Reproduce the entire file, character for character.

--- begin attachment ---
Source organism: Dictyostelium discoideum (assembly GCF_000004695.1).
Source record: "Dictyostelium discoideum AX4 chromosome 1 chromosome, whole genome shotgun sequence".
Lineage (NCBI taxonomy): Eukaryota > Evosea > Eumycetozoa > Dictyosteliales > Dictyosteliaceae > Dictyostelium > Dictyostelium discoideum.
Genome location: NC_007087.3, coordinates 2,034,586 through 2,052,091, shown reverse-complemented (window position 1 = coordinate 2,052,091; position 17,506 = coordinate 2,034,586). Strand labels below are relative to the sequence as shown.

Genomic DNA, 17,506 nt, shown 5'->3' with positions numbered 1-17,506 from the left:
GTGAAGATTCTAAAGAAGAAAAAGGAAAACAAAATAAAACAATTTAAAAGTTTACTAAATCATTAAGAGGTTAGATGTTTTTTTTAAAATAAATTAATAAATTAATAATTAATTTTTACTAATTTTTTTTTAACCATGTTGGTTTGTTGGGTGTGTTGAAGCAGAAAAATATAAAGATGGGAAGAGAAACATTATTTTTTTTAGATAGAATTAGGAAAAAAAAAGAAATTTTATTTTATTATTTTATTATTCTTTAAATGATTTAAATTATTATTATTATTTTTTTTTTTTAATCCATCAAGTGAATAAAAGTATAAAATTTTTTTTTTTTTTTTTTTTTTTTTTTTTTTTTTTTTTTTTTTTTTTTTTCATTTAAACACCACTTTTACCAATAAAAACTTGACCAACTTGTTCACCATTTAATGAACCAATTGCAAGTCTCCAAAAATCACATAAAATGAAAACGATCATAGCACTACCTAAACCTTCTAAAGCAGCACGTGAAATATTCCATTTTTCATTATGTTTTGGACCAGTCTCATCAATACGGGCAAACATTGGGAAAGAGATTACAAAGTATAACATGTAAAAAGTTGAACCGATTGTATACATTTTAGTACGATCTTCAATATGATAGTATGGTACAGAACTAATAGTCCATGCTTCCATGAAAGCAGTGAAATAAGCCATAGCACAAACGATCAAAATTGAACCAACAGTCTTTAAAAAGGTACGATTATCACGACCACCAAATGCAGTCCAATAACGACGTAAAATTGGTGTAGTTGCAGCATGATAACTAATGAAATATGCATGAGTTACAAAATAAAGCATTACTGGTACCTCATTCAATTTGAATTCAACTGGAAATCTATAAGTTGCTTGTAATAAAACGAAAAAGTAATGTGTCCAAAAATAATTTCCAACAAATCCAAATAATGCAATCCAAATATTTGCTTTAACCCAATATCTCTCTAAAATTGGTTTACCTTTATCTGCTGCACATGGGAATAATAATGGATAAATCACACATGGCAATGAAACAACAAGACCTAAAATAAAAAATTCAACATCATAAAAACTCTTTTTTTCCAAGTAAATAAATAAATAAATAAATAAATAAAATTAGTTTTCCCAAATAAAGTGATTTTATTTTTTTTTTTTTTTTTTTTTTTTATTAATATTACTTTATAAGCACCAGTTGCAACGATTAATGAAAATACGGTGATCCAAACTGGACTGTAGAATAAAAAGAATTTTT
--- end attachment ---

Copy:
Source organism: Dictyostelium discoideum (assembly GCF_000004695.1).
Source record: "Dictyostelium discoideum AX4 chromosome 1 chromosome, whole genome shotgun sequence".
Lineage (NCBI taxonomy): Eukaryota > Evosea > Eumycetozoa > Dictyosteliales > Dictyosteliaceae > Dictyostelium > Dictyostelium discoideum.
Genome location: NC_007087.3, coordinates 2,034,586 through 2,052,091, shown reverse-complemented (window position 1 = coordinate 2,052,091; position 17,506 = coordinate 2,034,586). Strand labels below are relative to the sequence as shown.

Genomic DNA, 17,506 nt, shown 5'->3' with positions numbered 1-17,506 from the left:
GTGAAGATTCTAAAGAAGAAAAAGGAAAACAAAATAAAACAATTTAAAAGTTTACTAAATCATTAAGAGGTTAGATGTTTTTTTTAAAATAAATTAATAAATTAATAATTAATTTTTACTAATTTTTTTTTAACCATGTTGGTTTGTTGGGTGTGTTGAAGCAGAAAAATATAAAGATGGGAAGAGAAACATTATTTTTTTTAGATAGAATTAGGAAAAAAAAAGAAATTTTATTTTATTATTTTATTATTCTTTAAATGATTTAAATTATTATTATTATTTTTTTTTTTTAATCCATCAAGTGAATAAAAGTATAAAATTTTTTTTTTTTTTTTTTTTTTTTTTTTTTTTTTTTTTTTTTTTTTTTTTCATTTAAACACCACTTTTACCAATAAAAACTTGACCAACTTGTTCACCATTTAATGAACCAATTGCAAGTCTCCAAAAATCACATAAAATGAAAACGATCATAGCACTACCTAAACCTTCTAAAGCAGCACGTGAAATATTCCATTTTTCATTATGTTTTGGACCAGTCTCATCAATACGGGCAAACATTGGGAAAGAGATTACAAAGTATAACATGTAAAAAGTTGAACCGATTGTATACATTTTAGTACGATCTTCAATATGATAGTATGGTACAGAACTAATAGTCCATGCTTCCATGAAAGCAGTGAAATAAGCCATAGCACAAACGATCAAAATTGAACCAACAGTCTTTAAAAAGGTACGATTATCACGACCACCAAATGCAGTCCAATAACGACGTAAAATTGGTGTAGTTGCAGCATGATAACTAATGAAATATGCATGAGTTACAAAATAAAGCATTACTGGTACCTCATTCAATTTGAATTCAACTGGAAATCTATAAGTTGCTTGTAATAAAACGAAAAAGTAATGTGTCCAAAAATAATTTCCAACAAATCCAAATAATGCAATCCAAATATTTGCTTTAACCCAATATCTCTCTAAAATTGGTTTACCTTTATCTGCTGCACATGGGAATAATAATGGATAAATCACACATGGCAATGAAACAACAAGACCTAAAATAAAAAATTCAACATCATAAAAACTCTTTTTTTCCAAGTAAATAAATAAATAAATAAATAAATAAAATTAGTTTTCCCAAATAAAGTGATTTTATTTTTTTTTTTTTTTTTTTTTTTTATTAATATTACTTTATAAGCACCAGTTGCAACGATTAATGAAAATACGGTGATCCAAACTGGACTGTAGAATAAAAAGAATTTTT